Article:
'Its treeless, monotonous steppe, he writes, resembles a frozen grey sea, patched - appropriately enough - with wormwood, a maquis of bitter and symbolic associations. There are no vines, he repeatedly complains, no orchards: spring in the Italian sense doesn't exist and few birds sing. The countryside is ugly, harsh, savage, inhuman. The water is brackish, and merely exacerbates thirst. But Ovid's two great fearful obsessions are the biting cold and the constant barbarian raids. Again and again he returns to the snow, the ice, the sub-zero temperatures: bullock-carts creaking across the frozen Danube, wine broken off and sold in chunks, the violent glacial north-easter (today known as the crivat) that rips off roof-tiles, sears the skin, and even blows down buildings if they are not solidly constructed.'Was he exaggerating? In the tenth Black Sea Letter Ovid actually gave some scientific proof that the Black Sea did actually freeze at Tomis. In this area many freshwater rivers flow into the sea and there is a cold north wind that chills the air. As Peter Green says in one of his endnotes (which are wonderfully witty and erudite): 'Dr. Stefan Stoenescu informs me that 'the rich salty waters [of the Danube delta] create a brackish region ear the littoral which allows an inversion of temperature to take place. The unsalty waters of the Danube have sufficient power to maintain a thin layer of comparatively sweet fresh water above the deeply settled salty Mediterranean current. As a result, near the Danube delta shores freezing is not an unusual occurrence. Ovid was right.''
Eugène Delacroix, Ovid among the Scythians, 1862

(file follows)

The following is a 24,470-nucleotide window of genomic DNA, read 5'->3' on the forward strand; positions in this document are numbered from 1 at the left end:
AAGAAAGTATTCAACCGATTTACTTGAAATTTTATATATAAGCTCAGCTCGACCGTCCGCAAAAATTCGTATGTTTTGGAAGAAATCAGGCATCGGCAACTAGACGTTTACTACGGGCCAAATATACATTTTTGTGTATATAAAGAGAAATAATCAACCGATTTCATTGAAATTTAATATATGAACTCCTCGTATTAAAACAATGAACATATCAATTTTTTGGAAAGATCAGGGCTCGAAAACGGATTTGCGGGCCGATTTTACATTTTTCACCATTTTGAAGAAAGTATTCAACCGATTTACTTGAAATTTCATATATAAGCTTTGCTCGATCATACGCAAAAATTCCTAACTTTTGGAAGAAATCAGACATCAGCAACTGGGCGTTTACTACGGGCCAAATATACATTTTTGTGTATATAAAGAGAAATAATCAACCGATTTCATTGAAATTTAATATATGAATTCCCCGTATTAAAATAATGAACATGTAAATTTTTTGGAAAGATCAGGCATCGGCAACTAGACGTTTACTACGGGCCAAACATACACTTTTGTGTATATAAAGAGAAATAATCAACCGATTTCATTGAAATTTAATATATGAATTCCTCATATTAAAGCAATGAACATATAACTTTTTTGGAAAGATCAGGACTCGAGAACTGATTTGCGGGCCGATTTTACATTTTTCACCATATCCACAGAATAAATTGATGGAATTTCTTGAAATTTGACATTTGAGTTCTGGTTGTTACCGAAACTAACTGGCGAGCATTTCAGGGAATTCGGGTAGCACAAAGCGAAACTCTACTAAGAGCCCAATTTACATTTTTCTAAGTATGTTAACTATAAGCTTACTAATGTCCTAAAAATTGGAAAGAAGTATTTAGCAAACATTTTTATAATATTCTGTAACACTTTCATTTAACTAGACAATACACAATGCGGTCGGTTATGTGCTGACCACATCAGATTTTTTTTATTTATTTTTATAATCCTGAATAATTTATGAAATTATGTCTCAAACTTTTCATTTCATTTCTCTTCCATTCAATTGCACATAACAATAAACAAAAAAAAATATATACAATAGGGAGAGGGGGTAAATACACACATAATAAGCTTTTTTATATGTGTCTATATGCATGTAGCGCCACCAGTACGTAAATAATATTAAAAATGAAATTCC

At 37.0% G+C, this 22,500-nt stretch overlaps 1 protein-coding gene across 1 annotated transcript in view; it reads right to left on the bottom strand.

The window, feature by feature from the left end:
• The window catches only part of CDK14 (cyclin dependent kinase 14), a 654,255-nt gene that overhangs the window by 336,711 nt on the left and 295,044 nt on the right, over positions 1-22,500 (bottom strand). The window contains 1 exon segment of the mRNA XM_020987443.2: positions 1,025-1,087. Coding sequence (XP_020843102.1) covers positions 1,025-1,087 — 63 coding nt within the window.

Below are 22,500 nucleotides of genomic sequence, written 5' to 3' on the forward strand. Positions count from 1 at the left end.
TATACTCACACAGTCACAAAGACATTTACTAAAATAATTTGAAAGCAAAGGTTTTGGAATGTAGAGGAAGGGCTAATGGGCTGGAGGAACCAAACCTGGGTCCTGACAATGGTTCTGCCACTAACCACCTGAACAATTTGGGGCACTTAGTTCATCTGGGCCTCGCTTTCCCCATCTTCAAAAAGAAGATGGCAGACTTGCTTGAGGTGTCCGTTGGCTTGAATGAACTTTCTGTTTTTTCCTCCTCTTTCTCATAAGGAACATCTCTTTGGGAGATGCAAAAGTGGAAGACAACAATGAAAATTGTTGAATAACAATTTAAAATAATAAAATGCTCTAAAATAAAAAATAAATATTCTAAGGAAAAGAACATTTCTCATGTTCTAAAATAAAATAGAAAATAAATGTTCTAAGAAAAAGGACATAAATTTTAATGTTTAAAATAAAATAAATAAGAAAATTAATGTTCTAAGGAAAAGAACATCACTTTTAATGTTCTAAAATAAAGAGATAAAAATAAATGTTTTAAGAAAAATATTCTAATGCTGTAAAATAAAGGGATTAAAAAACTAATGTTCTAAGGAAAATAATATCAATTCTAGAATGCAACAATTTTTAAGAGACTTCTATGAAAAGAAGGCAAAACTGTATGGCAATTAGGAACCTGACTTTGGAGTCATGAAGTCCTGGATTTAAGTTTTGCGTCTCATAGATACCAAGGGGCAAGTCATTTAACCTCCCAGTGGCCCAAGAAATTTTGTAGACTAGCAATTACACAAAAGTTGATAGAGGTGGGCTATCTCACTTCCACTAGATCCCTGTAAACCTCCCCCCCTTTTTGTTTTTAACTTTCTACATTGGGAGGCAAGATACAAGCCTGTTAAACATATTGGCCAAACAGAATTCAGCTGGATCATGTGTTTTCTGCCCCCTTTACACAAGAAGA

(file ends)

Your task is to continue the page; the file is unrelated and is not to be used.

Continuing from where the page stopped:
Nevertheless, Ovid does not really say what Tomis was like outside winter. Now called Constanța, it is a tourist destination and has 'a humid subtropical climate' with cool breezes in summer and warm autumns. The treelessness Ovid complained about was true of his immediate location but if he had ventured further afield he would have encountered forests. Presumably the dangers from the local tribesmen, with their poison-tipped arrows, prevented him leaving the town. So this wasn't a poetic exile like some others that I have written about here - Xie Lingyun, for example, banished in 422 to the southeast coast of China, but able to draw solace from his walks in the mountains. Ovid was trapped and desperate to leave.
I will end here with a few lines of Ovid's poetry, from Tristia Book III, written de profundis in his frozen hell. The north wind screams and 'no comber will surge up from the hard packed flood' and Ovid sadly recalls those early autumn days when everything in Italy is ripening.
... No sweet grapes here beneath thick shady vine-leaves,
no frothing must to top up the deep vats;
no orchards, no fruit trees, no apple on which Acontius
could cut the message for his love to read:
nothing to meet the eye here but bare plain, leafless, treeless -
not the habitat any luckier man would choose -
and this, with the whole wide world's expanse to choose from,
is the region selected for my punishment!